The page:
Heat Stroke

Posted by Kelly Kreider on

Dogs don't sweat the way we do which is good when they have a date but not so good when its 104° outside. Dogs actually only have sweat glands on their nose and toe beans so when they overheat they resort to panting but that unfortunately isn't always enough.

A dog's body temperature is usually around 100° - 102° and they begin to experience heat stroke over 103° and at 106° - 108° is irreversible organ damage and even death.

If you have one of these types of dogs, be EXTRA careful when you take them outside:

  • Senior dogs
  • Overweight dogs
  • Puppies
  • Dogs with existing health conditions
  • Pugs
  • Bulldogs
  • Chihuahuas 
  • Pekingese
  • Boston terriers
  • Boxers
  • Cavalier King Charles
  • Shih Tzus

It is important to remember that the longer they are unable to cool off, the worse the damage so it can be a good idea to keep a thermometer with you in severe temperatures.

Warning Signs of Heat Stroke:

  • Excessive panting
  • Excessive thirst
  • Increased salivation
  • Dry pale/gray gums
  • Glazed eyes
  • Hyperventilating 
  • Bright or dark red tongue or gums
  • Rapid or erratic pulse 
  • Weakness 
  • Confusion 
  • Not listening to comands
  • Vomiting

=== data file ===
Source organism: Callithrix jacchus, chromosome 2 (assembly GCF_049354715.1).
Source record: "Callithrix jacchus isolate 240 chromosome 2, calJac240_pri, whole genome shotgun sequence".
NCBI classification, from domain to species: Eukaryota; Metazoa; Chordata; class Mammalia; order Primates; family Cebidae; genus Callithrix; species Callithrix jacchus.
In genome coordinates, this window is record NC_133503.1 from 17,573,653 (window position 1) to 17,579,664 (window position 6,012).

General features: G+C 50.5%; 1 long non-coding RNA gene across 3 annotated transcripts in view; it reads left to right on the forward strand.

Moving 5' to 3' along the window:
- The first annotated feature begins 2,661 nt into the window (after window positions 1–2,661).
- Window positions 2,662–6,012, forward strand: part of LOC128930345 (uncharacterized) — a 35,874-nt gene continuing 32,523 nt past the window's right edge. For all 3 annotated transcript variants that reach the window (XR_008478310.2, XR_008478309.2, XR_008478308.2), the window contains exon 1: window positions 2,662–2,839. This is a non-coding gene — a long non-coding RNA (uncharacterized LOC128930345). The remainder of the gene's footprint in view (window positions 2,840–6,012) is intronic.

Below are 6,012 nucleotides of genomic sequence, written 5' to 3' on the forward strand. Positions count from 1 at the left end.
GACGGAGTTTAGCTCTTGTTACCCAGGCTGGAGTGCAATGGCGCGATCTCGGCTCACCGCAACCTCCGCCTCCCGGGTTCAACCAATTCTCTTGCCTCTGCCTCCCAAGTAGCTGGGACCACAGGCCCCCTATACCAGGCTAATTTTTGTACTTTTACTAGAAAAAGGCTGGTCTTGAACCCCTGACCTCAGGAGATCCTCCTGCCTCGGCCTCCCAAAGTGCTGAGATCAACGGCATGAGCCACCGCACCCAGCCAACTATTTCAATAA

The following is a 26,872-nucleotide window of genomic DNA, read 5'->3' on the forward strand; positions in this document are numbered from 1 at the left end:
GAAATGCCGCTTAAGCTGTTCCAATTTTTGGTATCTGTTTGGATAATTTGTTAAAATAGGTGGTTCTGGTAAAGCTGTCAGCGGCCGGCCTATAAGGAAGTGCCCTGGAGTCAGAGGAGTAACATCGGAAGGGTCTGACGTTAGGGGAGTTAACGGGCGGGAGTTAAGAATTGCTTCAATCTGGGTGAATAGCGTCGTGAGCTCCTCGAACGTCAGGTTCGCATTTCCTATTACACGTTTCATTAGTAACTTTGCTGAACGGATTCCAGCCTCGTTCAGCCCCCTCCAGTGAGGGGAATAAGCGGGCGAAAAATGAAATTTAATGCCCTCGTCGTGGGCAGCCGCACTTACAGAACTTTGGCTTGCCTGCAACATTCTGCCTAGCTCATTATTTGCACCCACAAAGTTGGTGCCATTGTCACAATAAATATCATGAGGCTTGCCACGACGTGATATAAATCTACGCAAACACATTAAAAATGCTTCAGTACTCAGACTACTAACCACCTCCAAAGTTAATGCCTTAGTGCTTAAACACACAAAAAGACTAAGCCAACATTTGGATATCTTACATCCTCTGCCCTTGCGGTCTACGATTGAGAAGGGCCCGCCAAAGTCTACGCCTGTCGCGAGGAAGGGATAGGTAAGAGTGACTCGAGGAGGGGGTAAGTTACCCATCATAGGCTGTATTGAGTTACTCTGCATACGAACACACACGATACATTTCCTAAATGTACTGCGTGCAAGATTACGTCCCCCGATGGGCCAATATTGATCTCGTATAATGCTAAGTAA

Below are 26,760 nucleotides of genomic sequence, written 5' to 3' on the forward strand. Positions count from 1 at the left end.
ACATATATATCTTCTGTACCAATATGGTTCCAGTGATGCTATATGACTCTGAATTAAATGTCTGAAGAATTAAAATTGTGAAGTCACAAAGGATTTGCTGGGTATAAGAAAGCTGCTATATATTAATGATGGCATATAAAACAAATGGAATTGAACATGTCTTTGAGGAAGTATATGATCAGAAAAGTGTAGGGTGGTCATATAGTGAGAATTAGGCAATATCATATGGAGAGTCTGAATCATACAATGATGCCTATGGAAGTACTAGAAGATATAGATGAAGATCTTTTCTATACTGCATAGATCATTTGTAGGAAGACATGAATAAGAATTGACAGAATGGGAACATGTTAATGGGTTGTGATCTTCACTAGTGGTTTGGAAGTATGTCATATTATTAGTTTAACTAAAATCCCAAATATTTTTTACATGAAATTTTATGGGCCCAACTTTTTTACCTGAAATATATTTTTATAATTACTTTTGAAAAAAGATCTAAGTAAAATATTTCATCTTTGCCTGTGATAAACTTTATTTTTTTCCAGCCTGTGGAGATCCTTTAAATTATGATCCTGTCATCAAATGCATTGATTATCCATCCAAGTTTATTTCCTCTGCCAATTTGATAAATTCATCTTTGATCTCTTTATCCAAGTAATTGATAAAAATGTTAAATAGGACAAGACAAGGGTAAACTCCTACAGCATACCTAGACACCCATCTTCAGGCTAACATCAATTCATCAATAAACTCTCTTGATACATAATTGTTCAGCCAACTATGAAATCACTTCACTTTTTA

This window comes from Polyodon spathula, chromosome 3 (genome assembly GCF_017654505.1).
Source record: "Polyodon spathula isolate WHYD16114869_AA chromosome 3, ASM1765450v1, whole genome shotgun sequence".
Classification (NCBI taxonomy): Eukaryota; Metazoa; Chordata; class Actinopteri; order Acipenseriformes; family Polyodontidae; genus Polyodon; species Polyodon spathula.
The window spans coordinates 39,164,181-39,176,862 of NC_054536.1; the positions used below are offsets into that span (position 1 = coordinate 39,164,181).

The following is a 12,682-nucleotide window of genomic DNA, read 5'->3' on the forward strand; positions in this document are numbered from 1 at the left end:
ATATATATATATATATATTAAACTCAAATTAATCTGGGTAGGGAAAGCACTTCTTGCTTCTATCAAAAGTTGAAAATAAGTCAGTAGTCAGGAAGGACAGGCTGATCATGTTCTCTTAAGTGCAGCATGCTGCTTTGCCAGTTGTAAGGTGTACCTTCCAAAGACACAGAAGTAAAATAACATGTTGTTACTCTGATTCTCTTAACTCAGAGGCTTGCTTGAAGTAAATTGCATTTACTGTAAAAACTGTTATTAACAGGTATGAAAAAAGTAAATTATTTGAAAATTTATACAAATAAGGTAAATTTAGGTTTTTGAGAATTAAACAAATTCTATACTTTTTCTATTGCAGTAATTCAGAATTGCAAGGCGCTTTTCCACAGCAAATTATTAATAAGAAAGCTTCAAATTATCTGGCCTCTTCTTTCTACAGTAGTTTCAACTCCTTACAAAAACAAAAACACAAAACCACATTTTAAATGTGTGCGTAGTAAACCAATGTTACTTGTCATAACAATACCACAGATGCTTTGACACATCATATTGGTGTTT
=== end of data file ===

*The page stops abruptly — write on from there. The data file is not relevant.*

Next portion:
• Diarrhea
  • Rectal bleeding
  • Collapse

If your dog continues to over heat, their breath will slow or even stop. They may experience seizures, kidney failure, cardiac arrest, coma, and even death. That is why it is important to look for the signs of heat stroke.

What To Do If Your Dog Is Experiencing Heat Stroke:

  • Get them to shade or take them inside
  • Apply cool water to their stomach, thighs, and feet. Do Not put them in a tub or pool as this could cool them down too fast and lead to bloating and even cardiac arrest.
  • Air them out, don't cover them with a wet towel or blanket, this will prevent their fur from being able to regulate temperature 
  • Keep them moving, walk slowly to get the cooled blood circulating 
  • Give them small amounts of cool water and if they refuse, try bone broth
  • Take them to the vet! Once they have started to cool down, transport them to the vet, you don't want to continue trying to cool them down as you could risk hypothermia.

Even if they seem fine after an episode, they should still be seen by a vet! There may be underlying organ damage and the effects of heat stroke can last days.

The most common cause of death following heat stroke is Disseminated Intravascular Coagulopathy (DIC), when the blood coagulates throughout the body and can occur hours or days after the episode.

How to Prevent Heat Stroke:

  • Always be aware of the temperature!
  • Never take them to a place that doesn't have shade or water
  • Avoid long walks or hikes in high temperatures! Try walking them in the early morning instead.
  • Always make sure they have access to cool, clean water and a way to cool down.

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